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USA 1980
Directed by
Martin Scorsese
128 minutes
Rated MA

Reviewed by
Bernard Hemingway
5 stars

Raging Bull

Raging Bull is one of Scorsese's best films, a biopic about real-life boxer Jake LaMotta, with excellent black and white photography by Michael Chapman (the fight sequences, all shot from the fighter’s point-of-view are brilliantly executed and particularly memorable) and a stand-out performance by Robert de Niro who deservedly won an Oscar, as did another longtime Scorsese collaborator, editor Thelma Schoonmaker.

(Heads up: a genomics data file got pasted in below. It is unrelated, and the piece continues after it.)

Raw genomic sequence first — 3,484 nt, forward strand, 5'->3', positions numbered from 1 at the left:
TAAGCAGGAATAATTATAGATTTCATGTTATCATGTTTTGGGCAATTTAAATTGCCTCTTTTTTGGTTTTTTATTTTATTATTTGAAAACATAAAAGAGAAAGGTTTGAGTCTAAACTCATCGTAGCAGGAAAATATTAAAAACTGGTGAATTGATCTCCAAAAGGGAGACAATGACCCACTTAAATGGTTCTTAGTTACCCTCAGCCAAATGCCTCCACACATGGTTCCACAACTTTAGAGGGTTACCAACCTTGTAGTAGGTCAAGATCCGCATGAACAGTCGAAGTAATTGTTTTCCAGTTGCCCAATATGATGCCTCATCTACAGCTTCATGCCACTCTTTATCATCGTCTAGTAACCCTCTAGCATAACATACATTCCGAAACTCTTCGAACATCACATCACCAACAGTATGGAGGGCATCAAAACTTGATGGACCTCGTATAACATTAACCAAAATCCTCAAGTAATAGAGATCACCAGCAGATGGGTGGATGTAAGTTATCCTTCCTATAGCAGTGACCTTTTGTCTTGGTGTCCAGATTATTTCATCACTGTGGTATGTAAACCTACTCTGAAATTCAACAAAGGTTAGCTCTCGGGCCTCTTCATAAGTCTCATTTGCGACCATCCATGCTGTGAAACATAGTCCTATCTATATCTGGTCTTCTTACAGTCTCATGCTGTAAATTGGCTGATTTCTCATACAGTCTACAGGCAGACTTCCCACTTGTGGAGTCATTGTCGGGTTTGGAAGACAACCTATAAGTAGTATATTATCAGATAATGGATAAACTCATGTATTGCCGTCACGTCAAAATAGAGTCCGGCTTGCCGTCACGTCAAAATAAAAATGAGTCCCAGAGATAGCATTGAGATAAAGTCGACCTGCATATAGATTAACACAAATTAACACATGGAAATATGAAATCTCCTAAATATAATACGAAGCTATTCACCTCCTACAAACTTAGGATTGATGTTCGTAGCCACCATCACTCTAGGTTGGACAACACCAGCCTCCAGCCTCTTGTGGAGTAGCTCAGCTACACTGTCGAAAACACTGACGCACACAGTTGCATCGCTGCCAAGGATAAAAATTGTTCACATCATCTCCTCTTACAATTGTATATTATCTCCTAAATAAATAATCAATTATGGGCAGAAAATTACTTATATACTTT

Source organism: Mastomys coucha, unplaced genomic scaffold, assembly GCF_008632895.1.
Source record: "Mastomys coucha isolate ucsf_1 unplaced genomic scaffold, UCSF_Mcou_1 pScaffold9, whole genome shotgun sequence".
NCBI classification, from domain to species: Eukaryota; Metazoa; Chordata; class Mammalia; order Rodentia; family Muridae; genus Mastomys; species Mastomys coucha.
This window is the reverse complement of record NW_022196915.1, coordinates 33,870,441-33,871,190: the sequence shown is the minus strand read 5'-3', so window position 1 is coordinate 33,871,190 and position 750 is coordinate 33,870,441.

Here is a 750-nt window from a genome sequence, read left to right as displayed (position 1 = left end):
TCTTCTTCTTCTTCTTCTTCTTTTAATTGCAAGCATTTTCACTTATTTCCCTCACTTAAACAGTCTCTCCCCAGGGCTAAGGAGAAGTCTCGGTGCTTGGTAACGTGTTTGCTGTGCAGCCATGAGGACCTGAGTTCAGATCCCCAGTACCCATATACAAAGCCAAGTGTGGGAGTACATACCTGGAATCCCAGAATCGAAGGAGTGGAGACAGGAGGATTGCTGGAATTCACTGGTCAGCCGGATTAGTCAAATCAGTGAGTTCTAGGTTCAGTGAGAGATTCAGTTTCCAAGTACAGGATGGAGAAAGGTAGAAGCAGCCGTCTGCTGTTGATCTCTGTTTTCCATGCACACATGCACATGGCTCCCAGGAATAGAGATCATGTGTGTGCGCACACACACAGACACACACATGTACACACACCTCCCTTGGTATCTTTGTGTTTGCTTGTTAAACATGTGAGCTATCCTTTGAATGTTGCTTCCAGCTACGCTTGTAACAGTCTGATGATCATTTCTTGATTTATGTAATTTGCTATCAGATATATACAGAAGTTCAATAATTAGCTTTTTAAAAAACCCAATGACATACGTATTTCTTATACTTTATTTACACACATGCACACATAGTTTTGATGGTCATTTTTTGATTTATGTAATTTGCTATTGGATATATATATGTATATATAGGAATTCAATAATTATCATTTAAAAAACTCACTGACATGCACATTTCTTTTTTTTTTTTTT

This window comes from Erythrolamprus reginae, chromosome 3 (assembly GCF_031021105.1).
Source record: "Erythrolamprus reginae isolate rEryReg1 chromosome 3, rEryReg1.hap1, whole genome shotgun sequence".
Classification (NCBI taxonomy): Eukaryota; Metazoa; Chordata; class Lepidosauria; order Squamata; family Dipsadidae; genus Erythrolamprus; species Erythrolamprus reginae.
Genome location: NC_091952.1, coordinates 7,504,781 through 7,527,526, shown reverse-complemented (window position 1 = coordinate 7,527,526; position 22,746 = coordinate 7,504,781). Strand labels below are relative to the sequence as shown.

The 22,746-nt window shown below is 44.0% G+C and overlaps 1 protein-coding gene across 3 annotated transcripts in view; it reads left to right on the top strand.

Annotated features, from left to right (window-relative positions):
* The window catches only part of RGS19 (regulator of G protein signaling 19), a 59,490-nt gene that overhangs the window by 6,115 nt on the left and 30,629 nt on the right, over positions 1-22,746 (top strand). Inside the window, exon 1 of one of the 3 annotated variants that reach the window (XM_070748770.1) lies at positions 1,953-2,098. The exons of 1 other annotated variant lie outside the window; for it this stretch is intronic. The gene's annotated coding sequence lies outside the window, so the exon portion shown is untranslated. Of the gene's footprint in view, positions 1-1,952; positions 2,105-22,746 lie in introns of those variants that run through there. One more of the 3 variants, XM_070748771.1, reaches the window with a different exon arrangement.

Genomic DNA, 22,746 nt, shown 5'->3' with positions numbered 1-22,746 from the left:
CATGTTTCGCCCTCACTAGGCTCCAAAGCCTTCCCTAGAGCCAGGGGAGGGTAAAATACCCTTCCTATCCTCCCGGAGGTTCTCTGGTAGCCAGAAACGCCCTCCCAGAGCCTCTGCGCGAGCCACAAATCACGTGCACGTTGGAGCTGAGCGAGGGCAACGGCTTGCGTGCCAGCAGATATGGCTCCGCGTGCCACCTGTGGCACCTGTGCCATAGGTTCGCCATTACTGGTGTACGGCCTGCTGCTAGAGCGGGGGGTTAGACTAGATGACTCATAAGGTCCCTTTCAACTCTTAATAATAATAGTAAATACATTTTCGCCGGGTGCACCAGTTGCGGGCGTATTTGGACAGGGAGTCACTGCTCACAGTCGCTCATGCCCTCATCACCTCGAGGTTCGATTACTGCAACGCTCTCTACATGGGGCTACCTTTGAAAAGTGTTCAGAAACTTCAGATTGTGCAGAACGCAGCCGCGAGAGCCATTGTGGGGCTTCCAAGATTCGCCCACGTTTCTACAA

De Niro has played more than his fair share of fictional Brooklyn thugs, but when combined with Schrader's script (with contributions by Mardik Martin, La Motta as original author and consultant and although uncredited in the film, De Niro), and Scorsese’s deftly-judged direction (the same three-way collaboration that yielded Taxi Driver) the outcome makes for a convincing embodiment of the world from which those fictions are derived. Cathy Moriarty, in her screen debut (she was seen the following year as Dan Ackroyd's wife, Ramona, in Neighbours but never got this close to stardom again) is effective as Vickie, the madonna-whore of LaMotta’s tortured imagination, as is Joe Pesci, also debuting, as the latter's brother, Joey.




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